Amazon Wants to Give Alexa a Pair of Smart Glasses—Report

Amazon.com is developing its first wearable product—a pair of “smart glasses” that will allow you to use its digital assistant Alexa wherever you are, according to the Financial Times.

The FT said the new glasses would connect wirelessly to a smartphone and would boast a “bone-conduction audio system” allowing the person wearing the spectacles to hear Alexa’s voice without headphones.

Read: Amazon’s Alexa and Microsoft’s Cortana Are Teaming Up

The move is a risky one, given the difficulty that the likes of Google and Apple have had in making wearables mainstream over recent years. And Amazon itself has had its fair share of expensive failures in hardware in the past —notably with its Fire smartphone, on which it took a $ 170 million write down. However, Jeff Bezos’s company feels it’s worth the risk because it can enhance in a big way a product that has already proved extremely popular. Assistants such as Alexa are an integral part of the suite of smart home products and services that is growing rapidly. The FT noted that Babak Parviz, the founder of Google’s ill-fated smart glasses project, and other former Google Glass researchers now work at Amazon’s labs.

Read: Here’s How You Can Buy Snapchat Spectacles Online

As the FT points out, a wearable and always-on Alexa allows Amazon to make good one of its key shortcomings. While an iPhone user can call Siri or an Android phone users can summon Google’s Assistant, the current Alexa app needs you to unlock the phone first. The Alexa wearable, meanwhile, would always be on.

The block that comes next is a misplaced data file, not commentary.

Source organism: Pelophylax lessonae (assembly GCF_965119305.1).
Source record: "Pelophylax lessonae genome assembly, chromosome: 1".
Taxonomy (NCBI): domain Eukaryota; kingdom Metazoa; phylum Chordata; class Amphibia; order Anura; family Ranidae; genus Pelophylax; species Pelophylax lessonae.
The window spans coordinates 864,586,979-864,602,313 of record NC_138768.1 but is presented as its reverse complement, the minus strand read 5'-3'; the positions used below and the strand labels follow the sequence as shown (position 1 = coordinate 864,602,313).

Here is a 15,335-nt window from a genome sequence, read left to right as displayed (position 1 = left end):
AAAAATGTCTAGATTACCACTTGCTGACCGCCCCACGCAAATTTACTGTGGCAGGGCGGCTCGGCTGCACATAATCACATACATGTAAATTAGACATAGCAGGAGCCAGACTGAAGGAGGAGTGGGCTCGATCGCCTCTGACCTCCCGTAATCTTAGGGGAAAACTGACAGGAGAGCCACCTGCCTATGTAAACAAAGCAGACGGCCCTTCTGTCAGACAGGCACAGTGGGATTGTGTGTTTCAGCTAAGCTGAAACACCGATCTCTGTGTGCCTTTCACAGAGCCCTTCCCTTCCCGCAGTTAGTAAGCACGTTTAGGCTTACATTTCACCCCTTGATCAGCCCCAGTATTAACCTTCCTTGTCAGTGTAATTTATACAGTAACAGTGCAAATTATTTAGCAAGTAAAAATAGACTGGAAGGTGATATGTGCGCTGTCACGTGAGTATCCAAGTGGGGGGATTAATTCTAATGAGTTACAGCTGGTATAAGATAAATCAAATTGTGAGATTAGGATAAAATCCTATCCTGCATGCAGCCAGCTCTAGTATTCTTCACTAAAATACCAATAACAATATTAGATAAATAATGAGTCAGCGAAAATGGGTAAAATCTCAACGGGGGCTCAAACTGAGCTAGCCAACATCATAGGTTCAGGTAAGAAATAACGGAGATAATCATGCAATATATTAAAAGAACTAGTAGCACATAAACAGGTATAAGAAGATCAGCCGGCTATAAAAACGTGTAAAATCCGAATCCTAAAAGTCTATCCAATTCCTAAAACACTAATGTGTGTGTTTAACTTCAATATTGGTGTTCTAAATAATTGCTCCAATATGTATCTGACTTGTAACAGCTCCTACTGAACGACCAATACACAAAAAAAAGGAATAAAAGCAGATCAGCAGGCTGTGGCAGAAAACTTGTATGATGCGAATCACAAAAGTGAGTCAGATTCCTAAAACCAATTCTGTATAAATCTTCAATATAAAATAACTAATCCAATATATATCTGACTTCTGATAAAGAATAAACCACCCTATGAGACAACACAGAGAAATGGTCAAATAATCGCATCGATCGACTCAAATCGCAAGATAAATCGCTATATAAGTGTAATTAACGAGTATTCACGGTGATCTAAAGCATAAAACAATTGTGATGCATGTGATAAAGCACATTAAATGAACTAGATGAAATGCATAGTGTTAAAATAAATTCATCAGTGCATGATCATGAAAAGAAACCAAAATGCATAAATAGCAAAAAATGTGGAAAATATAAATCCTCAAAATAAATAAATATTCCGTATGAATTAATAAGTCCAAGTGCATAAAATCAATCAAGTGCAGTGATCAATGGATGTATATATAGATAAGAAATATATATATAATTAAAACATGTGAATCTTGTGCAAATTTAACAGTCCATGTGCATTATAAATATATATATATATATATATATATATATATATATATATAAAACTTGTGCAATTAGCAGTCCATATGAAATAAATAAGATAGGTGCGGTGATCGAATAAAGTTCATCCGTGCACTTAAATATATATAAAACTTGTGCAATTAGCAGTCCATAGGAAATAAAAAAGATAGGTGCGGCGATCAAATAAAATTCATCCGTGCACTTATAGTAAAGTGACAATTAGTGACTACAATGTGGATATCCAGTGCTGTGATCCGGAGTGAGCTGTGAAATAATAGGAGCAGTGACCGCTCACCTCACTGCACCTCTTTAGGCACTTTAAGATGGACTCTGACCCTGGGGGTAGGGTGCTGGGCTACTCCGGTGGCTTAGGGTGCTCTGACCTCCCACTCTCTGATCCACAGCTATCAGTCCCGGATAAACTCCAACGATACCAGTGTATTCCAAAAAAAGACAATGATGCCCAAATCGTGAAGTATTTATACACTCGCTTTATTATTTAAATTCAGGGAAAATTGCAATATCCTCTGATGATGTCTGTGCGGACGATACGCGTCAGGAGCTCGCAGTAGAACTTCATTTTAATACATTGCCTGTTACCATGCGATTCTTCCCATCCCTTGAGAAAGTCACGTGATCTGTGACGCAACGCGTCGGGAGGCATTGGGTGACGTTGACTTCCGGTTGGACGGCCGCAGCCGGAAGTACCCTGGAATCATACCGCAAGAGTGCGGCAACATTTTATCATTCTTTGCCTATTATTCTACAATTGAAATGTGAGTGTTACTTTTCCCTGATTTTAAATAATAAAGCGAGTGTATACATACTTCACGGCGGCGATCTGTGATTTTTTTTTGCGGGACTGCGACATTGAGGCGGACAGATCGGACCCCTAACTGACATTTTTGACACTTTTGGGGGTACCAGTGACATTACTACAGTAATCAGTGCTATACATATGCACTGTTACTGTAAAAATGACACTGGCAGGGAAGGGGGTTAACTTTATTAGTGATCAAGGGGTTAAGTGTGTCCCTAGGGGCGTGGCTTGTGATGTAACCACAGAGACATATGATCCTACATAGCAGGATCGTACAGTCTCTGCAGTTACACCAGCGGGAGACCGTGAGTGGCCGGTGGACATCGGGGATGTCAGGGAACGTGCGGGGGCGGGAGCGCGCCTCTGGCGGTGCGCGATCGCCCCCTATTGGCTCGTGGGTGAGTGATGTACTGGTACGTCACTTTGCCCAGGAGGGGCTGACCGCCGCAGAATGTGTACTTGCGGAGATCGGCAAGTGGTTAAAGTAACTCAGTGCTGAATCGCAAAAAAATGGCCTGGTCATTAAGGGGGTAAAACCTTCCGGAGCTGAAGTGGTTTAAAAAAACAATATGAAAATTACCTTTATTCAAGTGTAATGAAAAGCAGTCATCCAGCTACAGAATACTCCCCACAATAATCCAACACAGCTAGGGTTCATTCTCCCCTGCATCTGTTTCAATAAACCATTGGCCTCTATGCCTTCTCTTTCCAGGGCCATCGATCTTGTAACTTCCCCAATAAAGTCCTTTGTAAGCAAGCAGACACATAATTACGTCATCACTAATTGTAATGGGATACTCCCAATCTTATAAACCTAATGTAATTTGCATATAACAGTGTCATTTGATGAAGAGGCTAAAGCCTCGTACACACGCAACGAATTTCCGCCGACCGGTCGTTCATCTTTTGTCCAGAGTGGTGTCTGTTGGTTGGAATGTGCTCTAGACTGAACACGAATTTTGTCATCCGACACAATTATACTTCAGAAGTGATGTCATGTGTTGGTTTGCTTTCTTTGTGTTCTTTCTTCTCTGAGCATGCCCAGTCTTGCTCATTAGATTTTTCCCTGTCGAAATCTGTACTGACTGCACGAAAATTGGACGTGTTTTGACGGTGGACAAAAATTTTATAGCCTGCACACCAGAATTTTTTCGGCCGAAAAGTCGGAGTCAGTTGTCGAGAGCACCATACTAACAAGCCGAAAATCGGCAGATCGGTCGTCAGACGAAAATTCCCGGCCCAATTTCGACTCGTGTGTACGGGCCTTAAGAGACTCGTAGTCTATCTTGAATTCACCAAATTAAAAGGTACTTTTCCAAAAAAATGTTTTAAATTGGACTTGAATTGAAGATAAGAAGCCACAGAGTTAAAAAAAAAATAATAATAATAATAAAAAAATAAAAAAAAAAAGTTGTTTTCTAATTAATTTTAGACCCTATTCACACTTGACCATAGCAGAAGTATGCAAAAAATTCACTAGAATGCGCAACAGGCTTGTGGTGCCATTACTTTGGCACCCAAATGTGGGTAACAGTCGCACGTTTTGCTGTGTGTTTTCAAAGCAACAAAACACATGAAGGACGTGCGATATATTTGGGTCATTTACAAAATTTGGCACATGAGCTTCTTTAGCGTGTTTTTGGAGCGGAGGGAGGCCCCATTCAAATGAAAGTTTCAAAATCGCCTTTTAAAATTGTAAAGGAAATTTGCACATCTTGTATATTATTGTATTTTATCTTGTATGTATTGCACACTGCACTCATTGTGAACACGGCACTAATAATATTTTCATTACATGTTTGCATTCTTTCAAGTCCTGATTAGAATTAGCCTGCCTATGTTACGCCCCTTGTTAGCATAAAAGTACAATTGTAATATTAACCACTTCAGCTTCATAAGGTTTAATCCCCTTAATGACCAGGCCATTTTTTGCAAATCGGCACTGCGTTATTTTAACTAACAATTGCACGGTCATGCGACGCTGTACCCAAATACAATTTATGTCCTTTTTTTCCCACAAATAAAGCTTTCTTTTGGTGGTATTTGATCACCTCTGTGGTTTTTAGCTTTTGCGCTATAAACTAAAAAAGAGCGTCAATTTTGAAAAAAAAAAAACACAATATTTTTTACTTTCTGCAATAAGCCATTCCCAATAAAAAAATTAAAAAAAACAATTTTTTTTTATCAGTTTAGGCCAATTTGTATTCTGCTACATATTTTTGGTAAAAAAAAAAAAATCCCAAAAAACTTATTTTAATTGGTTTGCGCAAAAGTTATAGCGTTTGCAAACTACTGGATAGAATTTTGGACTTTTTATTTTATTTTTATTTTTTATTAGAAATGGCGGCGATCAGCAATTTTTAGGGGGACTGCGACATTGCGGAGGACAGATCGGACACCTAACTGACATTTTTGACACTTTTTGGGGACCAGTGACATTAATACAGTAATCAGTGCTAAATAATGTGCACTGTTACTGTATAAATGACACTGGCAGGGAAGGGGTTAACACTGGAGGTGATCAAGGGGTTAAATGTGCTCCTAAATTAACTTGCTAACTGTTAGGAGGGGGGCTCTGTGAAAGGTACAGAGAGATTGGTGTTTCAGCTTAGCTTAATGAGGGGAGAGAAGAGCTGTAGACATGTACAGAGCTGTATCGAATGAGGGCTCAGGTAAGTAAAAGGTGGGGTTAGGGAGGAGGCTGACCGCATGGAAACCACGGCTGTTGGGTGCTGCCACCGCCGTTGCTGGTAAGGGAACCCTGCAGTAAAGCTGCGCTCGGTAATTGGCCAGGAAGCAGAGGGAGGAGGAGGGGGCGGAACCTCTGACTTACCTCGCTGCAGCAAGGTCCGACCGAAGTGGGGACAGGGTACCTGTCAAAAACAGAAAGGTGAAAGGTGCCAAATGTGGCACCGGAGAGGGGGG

The FT said Amazon could launch the new product before year-end.

Tech

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AWS Opens Office to Service the Cloud Web Hosting Demands

AWS Opens Office to Service the Cloud Web Hosting Demands

AWS Opens Office to Service the Cloud Web Hosting Demands

Greatresponder.com – 2011-07-14 – Today, international cloud computing company and wholesale giant Amazon Web Services announces to their web hosting costumers that it opened a new office complete with dedicated local staff in Australia. The devoted staff members will be available to service the cloud computing market. Rumors are continuing to swirl around if AWS are planning on establishing a new datacenter located in Australia as well, to meet their costumers demands.
At the classy Sofitel Wentworth hotel in the downtown central business district were Amazon’s Web Services division’s Asia-Pacific managing director, Shane Owenby and global chief technology officer Werner Vogels. They had a half-day presentation about cloud web hosting to a group of costumers similar to an event that was help earlier this week in Melbourne earlier in the week in Melbourne.
In the past, costumers were unsure if they would see a dedicated staff in Australia or either Amazon actually had a dedicated staff there. Conversely, as told to the crowd that the company had launched a local office to support its growing web hosting cloud computing business by Shane Owenby. So when the costumer’s at the presentation asked “Will we see staff in Australia?” Owenby: “The answer is yes.”
The absence of local dedicated staff wasn’t the only reason stopping Australian costumers from joining Amazon’s web services. The absence of datacenters located close to Australia was another reason. Most datacenters are located on the West Coast of the United States. The closest ones are in Singapore. Other main facilities and datacenters are located in America’s East Coast, Europe and Japan. Those operate a number of other smaller fringe facilities as part of its global content distribution network.

 

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